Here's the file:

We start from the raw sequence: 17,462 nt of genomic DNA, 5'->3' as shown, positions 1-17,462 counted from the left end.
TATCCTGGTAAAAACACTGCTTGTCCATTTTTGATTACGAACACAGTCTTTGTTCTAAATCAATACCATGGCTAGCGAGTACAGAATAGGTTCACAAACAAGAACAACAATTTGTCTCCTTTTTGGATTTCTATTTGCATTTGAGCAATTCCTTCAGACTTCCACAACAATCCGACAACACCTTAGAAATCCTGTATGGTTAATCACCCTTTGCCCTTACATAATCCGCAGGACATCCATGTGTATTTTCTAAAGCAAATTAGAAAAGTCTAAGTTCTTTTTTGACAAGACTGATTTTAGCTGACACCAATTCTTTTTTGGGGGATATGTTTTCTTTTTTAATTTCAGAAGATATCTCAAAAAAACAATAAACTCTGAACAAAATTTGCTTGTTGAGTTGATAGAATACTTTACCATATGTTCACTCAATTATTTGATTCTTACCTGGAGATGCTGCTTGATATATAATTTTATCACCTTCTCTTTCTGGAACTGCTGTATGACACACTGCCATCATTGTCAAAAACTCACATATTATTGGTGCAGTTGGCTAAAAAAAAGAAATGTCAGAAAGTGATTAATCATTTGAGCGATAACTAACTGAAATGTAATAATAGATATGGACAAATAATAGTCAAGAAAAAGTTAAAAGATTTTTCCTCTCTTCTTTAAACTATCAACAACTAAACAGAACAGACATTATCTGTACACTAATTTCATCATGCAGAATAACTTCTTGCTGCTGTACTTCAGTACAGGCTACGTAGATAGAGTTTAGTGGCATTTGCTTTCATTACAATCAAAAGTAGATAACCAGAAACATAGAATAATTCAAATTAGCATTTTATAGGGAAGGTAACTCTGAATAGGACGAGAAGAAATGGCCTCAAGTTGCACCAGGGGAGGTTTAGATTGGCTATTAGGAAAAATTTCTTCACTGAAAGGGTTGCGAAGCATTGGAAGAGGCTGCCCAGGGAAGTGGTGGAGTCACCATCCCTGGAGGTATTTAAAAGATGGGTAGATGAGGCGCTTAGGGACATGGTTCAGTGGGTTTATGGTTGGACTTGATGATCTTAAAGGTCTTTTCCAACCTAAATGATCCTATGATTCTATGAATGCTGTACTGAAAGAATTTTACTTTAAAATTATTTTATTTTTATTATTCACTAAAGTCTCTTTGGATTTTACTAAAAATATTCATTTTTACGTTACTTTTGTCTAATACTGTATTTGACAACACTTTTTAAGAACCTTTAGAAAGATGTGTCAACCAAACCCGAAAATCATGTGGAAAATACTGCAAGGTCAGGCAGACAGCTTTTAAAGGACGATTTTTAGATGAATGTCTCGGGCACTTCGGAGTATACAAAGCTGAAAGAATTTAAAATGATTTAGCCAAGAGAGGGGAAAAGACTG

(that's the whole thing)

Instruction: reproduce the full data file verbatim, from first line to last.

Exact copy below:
We start from the raw sequence: 17,462 nt of genomic DNA, 5'->3' as shown, positions 1-17,462 counted from the left end.
TATCCTGGTAAAAACACTGCTTGTCCATTTTTGATTACGAACACAGTCTTTGTTCTAAATCAATACCATGGCTAGCGAGTACAGAATAGGTTCACAAACAAGAACAACAATTTGTCTCCTTTTTGGATTTCTATTTGCATTTGAGCAATTCCTTCAGACTTCCACAACAATCCGACAACACCTTAGAAATCCTGTATGGTTAATCACCCTTTGCCCTTACATAATCCGCAGGACATCCATGTGTATTTTCTAAAGCAAATTAGAAAAGTCTAAGTTCTTTTTTGACAAGACTGATTTTAGCTGACACCAATTCTTTTTTGGGGGATATGTTTTCTTTTTTAATTTCAGAAGATATCTCAAAAAAACAATAAACTCTGAACAAAATTTGCTTGTTGAGTTGATAGAATACTTTACCATATGTTCACTCAATTATTTGATTCTTACCTGGAGATGCTGCTTGATATATAATTTTATCACCTTCTCTTTCTGGAACTGCTGTATGACACACTGCCATCATTGTCAAAAACTCACATATTATTGGTGCAGTTGGCTAAAAAAAAGAAATGTCAGAAAGTGATTAATCATTTGAGCGATAACTAACTGAAATGTAATAATAGATATGGACAAATAATAGTCAAGAAAAAGTTAAAAGATTTTTCCTCTCTTCTTTAAACTATCAACAACTAAACAGAACAGACATTATCTGTACACTAATTTCATCATGCAGAATAACTTCTTGCTGCTGTACTTCAGTACAGGCTACGTAGATAGAGTTTAGTGGCATTTGCTTTCATTACAATCAAAAGTAGATAACCAGAAACATAGAATAATTCAAATTAGCATTTTATAGGGAAGGTAACTCTGAATAGGACGAGAAGAAATGGCCTCAAGTTGCACCAGGGGAGGTTTAGATTGGCTATTAGGAAAAATTTCTTCACTGAAAGGGTTGCGAAGCATTGGAAGAGGCTGCCCAGGGAAGTGGTGGAGTCACCATCCCTGGAGGTATTTAAAAGATGGGTAGATGAGGCGCTTAGGGACATGGTTCAGTGGGTTTATGGTTGGACTTGATGATCTTAAAGGTCTTTTCCAACCTAAATGATCCTATGATTCTATGAATGCTGTACTGAAAGAATTTTACTTTAAAATTATTTTATTTTTATTATTCACTAAAGTCTCTTTGGATTTTACTAAAAATATTCATTTTTACGTTACTTTTGTCTAATACTGTATTTGACAACACTTTTTAAGAACCTTTAGAAAGATGTGTCAACCAAACCCGAAAATCATGTGGAAAATACTGCAAGGTCAGGCAGACAGCTTTTAAAGGACGATTTTTAGATGAATGTCTCGGGCACTTCGGAGTATACAAAGCTGAAAGAATTTAAAATGATTTAGCCAAGAGAGGGGAAAAGACTG